Pupils needing extra help soars to six-year high

More children than ever require extra help at school. Picture: Mikhail Lavrenov
More children than ever require extra help at school. Picture: Mikhail Lavrenov
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THE number of city pupils who need extra help at school to cope with autism or using English as a second language has soared to a six-year high.

New figures also show funding for each pupil receiving specialist assistance has plunged – sparking warnings that teaching quality and classroom discipline will suffer.

According to the data, 6534 pupils were provided with additional support for learning (ASL) in 2014-15 – up from 5948 in 2012-13.

Union bosses said failure to provide sufficient assistance could lead to “disruptive” behaviour, adding that there was a risk class teachers would be “diverted” from core duties.

Rises in the overall ASL budget have fallen well behind the rate of increase in the number of children requiring help, with spending per pupil dropping from nearly £3200 to around £2600.

A spokeswoman for the NASUWT Scotland teaching union said: “Behaviour in class can be a major issue.

“If a child with English as an additional language (EAL) is not able to follow what’s happening because there’s no additional support, they are unable to engage in learning. That can lead to children behaving in a disruptive way.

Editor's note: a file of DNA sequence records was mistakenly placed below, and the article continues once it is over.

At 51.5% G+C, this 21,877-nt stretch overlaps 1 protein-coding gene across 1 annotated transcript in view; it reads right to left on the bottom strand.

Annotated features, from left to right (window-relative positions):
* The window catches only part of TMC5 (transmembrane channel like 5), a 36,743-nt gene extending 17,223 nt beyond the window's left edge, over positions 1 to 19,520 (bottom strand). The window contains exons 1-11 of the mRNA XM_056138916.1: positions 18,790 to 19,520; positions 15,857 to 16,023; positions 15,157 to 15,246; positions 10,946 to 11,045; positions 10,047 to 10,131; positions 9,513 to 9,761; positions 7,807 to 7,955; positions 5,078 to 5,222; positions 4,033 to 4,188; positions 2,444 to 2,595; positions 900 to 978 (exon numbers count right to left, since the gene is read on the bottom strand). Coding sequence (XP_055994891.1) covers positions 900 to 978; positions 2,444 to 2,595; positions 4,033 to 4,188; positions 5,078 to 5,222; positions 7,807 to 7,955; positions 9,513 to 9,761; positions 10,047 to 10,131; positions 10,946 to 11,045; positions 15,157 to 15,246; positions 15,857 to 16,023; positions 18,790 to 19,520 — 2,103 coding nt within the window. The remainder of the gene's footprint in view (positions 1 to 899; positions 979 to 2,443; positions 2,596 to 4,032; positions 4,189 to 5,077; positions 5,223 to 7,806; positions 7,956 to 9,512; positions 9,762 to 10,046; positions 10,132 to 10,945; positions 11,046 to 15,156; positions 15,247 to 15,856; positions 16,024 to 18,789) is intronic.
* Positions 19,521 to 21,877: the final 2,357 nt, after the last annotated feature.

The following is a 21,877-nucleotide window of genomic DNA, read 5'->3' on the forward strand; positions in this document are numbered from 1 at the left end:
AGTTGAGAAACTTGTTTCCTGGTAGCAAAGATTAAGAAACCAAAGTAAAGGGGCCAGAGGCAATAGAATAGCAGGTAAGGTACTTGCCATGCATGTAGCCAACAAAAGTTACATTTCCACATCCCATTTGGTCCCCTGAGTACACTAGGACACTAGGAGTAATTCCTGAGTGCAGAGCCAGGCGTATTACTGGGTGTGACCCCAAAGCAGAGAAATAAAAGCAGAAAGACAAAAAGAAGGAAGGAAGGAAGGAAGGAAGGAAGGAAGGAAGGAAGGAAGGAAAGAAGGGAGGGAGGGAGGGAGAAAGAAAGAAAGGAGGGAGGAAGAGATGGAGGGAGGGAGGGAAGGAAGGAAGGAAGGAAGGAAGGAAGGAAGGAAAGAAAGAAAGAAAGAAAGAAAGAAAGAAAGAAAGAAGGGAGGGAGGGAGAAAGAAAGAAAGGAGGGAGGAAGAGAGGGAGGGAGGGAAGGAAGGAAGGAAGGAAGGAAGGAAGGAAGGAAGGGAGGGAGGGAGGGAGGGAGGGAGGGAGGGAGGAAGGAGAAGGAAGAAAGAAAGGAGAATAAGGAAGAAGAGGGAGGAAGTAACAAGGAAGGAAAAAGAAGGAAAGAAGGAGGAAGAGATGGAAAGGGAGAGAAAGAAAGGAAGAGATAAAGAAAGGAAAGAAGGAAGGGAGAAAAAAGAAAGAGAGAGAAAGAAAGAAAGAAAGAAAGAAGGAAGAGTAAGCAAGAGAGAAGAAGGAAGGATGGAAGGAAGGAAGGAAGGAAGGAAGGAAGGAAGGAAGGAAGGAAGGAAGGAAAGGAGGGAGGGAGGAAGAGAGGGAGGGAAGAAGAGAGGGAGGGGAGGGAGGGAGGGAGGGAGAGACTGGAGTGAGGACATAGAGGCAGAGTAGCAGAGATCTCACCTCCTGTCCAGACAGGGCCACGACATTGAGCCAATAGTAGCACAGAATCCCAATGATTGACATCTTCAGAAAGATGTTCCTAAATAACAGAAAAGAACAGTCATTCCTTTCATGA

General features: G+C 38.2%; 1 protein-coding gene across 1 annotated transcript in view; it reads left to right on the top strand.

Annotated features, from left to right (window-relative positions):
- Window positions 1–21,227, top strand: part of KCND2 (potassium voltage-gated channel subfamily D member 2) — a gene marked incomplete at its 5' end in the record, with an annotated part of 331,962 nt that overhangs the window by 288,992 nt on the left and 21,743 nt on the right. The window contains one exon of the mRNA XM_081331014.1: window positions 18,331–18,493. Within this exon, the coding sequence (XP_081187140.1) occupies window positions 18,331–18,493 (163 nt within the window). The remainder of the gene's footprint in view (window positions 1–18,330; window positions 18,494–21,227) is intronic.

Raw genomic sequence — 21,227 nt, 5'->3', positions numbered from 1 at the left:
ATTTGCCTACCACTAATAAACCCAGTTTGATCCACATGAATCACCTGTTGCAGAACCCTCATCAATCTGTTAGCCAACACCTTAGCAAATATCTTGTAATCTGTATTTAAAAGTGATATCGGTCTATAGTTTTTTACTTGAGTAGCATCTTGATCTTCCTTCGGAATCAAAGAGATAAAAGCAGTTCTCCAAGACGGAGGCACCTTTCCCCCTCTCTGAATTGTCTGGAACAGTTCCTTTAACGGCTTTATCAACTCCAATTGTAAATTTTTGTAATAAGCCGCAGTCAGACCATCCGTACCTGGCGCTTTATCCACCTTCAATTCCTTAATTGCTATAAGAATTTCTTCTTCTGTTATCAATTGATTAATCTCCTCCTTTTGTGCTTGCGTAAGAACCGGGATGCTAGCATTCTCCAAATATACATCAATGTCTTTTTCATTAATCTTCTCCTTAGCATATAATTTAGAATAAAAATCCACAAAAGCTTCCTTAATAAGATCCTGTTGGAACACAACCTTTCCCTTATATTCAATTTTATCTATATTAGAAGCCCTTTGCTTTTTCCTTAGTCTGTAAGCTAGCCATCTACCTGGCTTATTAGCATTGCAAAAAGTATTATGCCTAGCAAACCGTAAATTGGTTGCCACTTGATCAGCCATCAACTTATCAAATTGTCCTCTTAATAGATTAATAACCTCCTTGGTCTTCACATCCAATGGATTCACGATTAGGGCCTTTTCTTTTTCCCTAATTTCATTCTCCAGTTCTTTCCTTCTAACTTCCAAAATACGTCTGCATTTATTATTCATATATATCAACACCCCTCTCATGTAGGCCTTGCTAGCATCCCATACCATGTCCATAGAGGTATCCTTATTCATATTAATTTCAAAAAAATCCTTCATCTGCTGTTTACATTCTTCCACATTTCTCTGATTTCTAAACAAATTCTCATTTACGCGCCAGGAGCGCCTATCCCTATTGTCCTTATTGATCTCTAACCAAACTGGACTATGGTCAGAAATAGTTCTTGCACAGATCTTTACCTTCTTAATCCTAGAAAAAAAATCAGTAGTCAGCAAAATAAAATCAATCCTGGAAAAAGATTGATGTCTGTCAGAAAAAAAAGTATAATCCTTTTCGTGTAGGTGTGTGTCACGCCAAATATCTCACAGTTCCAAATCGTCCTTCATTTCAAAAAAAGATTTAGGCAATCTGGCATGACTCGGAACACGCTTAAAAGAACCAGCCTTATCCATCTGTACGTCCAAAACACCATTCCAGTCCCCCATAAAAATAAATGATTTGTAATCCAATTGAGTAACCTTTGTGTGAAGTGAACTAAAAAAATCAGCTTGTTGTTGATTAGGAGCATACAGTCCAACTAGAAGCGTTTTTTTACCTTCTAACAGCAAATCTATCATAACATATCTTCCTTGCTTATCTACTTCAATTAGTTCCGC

“Or if you have a child with social, emotional or behavioural needs, and that child loses their support, the class teacher is having to divert more of their time to meet that child’s specific needs, and they don’t have the same amount of time to spend on the rest of the class.”

There has been a surge in the number of youngsters who need help with English as a second language, with more than 5000 receiving support in 2014-15.

NASUWT leaders said these pupils were particularly vulnerable.

“There seems to be a pattern that support specifically for EAL is being cut, across Edinburgh and Scotland, so you’re getting an increasing number of children who need to be integrated and a decreasing number of specialists working with them,” said the spokeswoman.

Sophie Pilgrim, of the Scottish Children’s Services Coalition, said: “A reduction in individual support to children with challenging behaviour can result in severe disruption to mainstream classes with teachers, heads and deputy heads drawn into managing fraught situations.

“This is against a background of the number of ASN (additional support needs) teachers in the Capital dropping by 18 per cent between 2010 and 2014, and despite an increasing pupil population there has only been an increase of four 
teachers over this period.”

A city council spokesman said: “We have increased our financial investment every year to provide additional staff and resources for pupils and for 2015-16 have a record budget of £17.9m. This comes at a time when Scottish local authorities are having to save money due to the economic climate.”